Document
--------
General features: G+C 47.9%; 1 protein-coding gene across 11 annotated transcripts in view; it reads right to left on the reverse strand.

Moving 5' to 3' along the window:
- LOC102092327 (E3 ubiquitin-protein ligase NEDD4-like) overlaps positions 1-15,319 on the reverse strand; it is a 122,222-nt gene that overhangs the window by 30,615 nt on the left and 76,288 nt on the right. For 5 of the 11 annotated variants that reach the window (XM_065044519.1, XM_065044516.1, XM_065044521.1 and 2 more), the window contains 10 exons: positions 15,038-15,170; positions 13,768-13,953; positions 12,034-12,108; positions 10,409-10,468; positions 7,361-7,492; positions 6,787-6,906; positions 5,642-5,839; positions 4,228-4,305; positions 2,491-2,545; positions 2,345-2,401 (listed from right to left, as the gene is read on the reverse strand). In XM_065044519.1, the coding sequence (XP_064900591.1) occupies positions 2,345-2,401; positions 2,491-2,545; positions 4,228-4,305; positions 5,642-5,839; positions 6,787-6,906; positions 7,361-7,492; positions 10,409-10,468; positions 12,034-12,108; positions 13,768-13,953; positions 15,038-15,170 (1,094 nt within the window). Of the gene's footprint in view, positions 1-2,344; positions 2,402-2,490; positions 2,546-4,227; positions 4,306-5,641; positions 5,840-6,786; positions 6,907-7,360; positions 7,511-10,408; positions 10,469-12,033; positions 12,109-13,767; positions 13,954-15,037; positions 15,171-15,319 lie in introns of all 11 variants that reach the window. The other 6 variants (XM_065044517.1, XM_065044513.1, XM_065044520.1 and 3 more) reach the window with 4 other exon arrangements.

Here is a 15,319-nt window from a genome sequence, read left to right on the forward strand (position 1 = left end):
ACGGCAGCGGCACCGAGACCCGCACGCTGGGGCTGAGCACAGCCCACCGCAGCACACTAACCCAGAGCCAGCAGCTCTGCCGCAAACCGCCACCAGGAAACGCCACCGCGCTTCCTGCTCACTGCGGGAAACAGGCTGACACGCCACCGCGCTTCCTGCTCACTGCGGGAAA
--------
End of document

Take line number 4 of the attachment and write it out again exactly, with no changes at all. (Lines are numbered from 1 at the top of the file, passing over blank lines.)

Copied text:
Here is a 15,319-nt window from a genome sequence, read left to right on the forward strand (position 1 = left end):